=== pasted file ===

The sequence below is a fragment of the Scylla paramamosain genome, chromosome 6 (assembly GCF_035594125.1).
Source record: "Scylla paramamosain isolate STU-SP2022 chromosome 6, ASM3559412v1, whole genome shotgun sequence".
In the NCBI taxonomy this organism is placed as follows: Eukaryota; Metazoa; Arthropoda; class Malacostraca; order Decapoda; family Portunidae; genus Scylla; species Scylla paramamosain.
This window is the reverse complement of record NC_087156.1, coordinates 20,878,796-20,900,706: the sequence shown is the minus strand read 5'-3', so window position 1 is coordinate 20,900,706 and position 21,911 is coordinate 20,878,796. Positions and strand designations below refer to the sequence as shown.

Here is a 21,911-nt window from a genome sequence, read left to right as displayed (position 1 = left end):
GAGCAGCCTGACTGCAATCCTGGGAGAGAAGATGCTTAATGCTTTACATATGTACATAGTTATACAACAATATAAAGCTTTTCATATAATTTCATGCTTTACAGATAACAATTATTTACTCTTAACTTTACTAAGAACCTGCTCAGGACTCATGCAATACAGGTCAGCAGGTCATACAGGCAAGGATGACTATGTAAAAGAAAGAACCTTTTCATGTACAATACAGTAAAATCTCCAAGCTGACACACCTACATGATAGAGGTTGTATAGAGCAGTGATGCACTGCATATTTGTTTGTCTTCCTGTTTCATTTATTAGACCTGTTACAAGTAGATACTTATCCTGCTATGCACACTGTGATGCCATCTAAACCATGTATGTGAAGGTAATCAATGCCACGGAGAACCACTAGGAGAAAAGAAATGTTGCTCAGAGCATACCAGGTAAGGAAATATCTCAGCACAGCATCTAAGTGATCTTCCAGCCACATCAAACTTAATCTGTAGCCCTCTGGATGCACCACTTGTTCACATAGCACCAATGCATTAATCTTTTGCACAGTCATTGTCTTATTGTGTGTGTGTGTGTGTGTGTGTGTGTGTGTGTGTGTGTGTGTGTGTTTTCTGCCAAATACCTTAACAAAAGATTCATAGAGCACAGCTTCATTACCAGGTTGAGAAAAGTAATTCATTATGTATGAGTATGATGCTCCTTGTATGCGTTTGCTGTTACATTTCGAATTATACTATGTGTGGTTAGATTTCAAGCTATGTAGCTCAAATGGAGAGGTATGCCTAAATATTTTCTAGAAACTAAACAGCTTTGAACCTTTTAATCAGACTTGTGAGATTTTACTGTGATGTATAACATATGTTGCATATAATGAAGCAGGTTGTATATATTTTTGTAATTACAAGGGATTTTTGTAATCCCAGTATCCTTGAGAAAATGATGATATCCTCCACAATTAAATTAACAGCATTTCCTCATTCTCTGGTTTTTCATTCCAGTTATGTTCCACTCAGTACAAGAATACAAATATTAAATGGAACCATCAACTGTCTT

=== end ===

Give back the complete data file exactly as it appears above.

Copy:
The sequence below is a fragment of the Scylla paramamosain genome, chromosome 6 (assembly GCF_035594125.1).
Source record: "Scylla paramamosain isolate STU-SP2022 chromosome 6, ASM3559412v1, whole genome shotgun sequence".
In the NCBI taxonomy this organism is placed as follows: Eukaryota; Metazoa; Arthropoda; class Malacostraca; order Decapoda; family Portunidae; genus Scylla; species Scylla paramamosain.
This window is the reverse complement of record NC_087156.1, coordinates 20,878,796-20,900,706: the sequence shown is the minus strand read 5'-3', so window position 1 is coordinate 20,900,706 and position 21,911 is coordinate 20,878,796. Positions and strand designations below refer to the sequence as shown.

Here is a 21,911-nt window from a genome sequence, read left to right as displayed (position 1 = left end):
GAGCAGCCTGACTGCAATCCTGGGAGAGAAGATGCTTAATGCTTTACATATGTACATAGTTATACAACAATATAAAGCTTTTCATATAATTTCATGCTTTACAGATAACAATTATTTACTCTTAACTTTACTAAGAACCTGCTCAGGACTCATGCAATACAGGTCAGCAGGTCATACAGGCAAGGATGACTATGTAAAAGAAAGAACCTTTTCATGTACAATACAGTAAAATCTCCAAGCTGACACACCTACATGATAGAGGTTGTATAGAGCAGTGATGCACTGCATATTTGTTTGTCTTCCTGTTTCATTTATTAGACCTGTTACAAGTAGATACTTATCCTGCTATGCACACTGTGATGCCATCTAAACCATGTATGTGAAGGTAATCAATGCCACGGAGAACCACTAGGAGAAAAGAAATGTTGCTCAGAGCATACCAGGTAAGGAAATATCTCAGCACAGCATCTAAGTGATCTTCCAGCCACATCAAACTTAATCTGTAGCCCTCTGGATGCACCACTTGTTCACATAGCACCAATGCATTAATCTTTTGCACAGTCATTGTCTTATTGTGTGTGTGTGTGTGTGTGTGTGTGTGTGTGTGTGTGTGTGTGTGTTTTCTGCCAAATACCTTAACAAAAGATTCATAGAGCACAGCTTCATTACCAGGTTGAGAAAAGTAATTCATTATGTATGAGTATGATGCTCCTTGTATGCGTTTGCTGTTACATTTCGAATTATACTATGTGTGGTTAGATTTCAAGCTATGTAGCTCAAATGGAGAGGTATGCCTAAATATTTTCTAGAAACTAAACAGCTTTGAACCTTTTAATCAGACTTGTGAGATTTTACTGTGATGTATAACATATGTTGCATATAATGAAGCAGGTTGTATATATTTTTGTAATTACAAGGGATTTTTGTAATCCCAGTATCCTTGAGAAAATGATGATATCCTCCACAATTAAATTAACAGCATTTCCTCATTCTCTGGTTTTTCATTCCAGTTATGTTCCACTCAGTACAAGAATACAAATATTAAATGGAACCATCAACTGTCTT